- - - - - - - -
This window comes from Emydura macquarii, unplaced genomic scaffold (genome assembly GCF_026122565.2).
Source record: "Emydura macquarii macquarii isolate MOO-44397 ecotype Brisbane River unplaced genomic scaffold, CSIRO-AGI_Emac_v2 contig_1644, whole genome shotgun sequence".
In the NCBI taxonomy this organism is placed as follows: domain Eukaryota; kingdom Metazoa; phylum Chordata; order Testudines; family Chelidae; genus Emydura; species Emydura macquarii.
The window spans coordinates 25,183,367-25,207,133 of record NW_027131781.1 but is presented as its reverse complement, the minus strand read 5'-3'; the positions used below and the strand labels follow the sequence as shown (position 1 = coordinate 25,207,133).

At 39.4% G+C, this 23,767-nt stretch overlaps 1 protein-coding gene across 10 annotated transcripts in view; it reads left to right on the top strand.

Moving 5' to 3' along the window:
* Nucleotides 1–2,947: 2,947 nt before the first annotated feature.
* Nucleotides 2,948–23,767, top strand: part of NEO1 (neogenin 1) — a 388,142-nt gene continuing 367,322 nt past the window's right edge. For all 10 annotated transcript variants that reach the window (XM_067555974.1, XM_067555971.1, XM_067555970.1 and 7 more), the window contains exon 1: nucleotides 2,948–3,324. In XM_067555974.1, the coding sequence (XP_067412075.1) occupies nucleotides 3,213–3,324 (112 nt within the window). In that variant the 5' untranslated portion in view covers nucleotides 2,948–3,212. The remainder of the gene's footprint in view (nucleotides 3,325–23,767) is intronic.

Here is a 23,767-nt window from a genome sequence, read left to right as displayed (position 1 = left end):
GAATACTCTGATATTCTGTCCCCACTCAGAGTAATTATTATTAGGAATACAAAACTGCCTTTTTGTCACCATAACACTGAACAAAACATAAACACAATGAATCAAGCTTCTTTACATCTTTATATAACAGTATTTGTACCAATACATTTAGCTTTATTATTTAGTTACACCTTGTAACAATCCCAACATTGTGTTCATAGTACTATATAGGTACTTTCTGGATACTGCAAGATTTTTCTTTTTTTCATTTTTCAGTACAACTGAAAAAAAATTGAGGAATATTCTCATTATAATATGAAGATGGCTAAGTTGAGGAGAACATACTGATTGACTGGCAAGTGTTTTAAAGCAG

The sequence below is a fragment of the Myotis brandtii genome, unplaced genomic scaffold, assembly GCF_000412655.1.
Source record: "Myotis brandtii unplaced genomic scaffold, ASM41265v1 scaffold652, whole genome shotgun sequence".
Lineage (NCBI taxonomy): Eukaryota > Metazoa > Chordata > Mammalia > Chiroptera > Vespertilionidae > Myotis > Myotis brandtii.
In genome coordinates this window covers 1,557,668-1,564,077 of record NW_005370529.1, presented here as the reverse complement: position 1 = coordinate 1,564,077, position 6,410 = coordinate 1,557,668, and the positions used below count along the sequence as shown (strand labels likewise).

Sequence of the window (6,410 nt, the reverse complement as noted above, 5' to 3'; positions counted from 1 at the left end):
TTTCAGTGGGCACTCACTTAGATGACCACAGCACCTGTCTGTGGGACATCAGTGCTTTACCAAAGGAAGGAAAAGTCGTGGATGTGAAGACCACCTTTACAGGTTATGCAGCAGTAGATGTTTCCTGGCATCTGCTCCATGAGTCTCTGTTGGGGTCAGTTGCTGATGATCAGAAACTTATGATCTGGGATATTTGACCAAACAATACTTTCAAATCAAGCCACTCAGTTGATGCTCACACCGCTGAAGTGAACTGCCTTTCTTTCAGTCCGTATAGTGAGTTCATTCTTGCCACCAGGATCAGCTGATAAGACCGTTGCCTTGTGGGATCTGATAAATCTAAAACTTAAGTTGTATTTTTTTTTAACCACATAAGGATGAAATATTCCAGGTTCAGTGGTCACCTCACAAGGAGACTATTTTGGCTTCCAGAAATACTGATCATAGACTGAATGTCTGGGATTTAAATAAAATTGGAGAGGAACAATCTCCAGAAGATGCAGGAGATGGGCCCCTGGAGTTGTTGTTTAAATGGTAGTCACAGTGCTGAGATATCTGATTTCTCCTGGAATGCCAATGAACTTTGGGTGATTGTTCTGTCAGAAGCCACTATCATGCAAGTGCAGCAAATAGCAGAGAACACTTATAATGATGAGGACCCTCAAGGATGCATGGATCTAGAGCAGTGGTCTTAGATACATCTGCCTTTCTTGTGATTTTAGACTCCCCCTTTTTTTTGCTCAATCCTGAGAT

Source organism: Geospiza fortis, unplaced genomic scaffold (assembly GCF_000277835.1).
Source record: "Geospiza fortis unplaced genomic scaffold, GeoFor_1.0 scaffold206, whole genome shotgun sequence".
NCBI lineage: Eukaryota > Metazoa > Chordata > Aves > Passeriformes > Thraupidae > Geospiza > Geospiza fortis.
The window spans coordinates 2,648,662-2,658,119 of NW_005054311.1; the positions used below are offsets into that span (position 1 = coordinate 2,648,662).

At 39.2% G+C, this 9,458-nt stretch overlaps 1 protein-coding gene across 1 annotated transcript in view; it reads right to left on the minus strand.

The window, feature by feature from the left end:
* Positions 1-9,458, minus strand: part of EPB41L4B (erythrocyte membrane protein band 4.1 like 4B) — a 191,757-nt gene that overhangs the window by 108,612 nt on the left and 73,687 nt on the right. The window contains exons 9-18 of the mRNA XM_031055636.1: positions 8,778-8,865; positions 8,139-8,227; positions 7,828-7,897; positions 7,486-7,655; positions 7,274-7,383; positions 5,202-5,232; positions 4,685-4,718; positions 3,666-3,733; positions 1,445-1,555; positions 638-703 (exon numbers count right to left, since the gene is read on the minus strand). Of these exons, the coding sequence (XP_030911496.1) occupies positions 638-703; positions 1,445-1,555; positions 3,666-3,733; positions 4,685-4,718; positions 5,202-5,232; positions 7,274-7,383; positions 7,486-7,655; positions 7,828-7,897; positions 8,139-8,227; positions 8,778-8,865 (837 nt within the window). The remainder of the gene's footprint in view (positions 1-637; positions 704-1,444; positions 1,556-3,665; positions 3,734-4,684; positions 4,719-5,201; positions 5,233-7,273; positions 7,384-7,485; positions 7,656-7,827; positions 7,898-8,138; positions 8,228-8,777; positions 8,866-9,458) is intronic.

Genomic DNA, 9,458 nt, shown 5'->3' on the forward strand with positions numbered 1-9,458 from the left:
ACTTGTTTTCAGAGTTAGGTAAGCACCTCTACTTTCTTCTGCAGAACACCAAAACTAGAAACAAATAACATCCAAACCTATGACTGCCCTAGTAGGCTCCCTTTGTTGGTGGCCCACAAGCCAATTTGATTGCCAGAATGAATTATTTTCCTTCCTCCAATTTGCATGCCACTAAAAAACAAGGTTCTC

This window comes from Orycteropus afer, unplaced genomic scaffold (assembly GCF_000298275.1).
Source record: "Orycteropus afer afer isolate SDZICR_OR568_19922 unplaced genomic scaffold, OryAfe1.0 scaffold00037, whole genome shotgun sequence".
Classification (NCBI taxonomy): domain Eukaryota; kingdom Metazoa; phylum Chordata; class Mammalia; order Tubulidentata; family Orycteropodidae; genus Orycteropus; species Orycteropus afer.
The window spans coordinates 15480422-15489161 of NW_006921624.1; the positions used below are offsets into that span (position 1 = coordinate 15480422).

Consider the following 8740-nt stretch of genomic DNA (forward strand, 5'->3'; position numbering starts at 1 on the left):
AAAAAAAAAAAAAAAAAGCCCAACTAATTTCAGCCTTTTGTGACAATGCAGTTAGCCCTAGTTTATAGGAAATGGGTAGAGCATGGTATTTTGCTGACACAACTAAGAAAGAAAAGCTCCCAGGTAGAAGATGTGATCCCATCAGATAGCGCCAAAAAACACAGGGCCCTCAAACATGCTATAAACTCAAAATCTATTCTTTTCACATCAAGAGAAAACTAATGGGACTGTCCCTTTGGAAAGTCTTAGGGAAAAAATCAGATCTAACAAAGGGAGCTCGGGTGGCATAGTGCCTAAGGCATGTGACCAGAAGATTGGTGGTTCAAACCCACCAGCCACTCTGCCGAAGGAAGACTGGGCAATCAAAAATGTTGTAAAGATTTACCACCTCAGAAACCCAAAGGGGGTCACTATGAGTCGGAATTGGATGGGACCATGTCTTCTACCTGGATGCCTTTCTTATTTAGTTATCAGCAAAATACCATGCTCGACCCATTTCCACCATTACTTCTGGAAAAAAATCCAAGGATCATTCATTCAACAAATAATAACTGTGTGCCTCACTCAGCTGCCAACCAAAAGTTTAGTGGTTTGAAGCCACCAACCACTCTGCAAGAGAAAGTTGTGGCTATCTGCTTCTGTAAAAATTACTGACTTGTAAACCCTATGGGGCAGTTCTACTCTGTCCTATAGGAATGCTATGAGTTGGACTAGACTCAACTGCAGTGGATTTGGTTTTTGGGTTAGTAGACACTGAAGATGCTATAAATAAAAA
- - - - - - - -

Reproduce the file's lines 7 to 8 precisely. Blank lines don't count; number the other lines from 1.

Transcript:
* Nucleotides 1–2,947: 2,947 nt before the first annotated feature.
* Nucleotides 2,948–23,767, top strand: part of NEO1 (neogenin 1) — a 388,142-nt gene continuing 367,322 nt past the window's right edge. For all 10 annotated transcript variants that reach the window (XM_067555974.1, XM_067555971.1, XM_067555970.1 and 7 more), the window contains exon 1: nucleotides 2,948–3,324. In XM_067555974.1, the coding sequence (XP_067412075.1) occupies nucleotides 3,213–3,324 (112 nt within the window). In that variant the 5' untranslated portion in view covers nucleotides 2,948–3,212. The remainder of the gene's footprint in view (nucleotides 3,325–23,767) is intronic.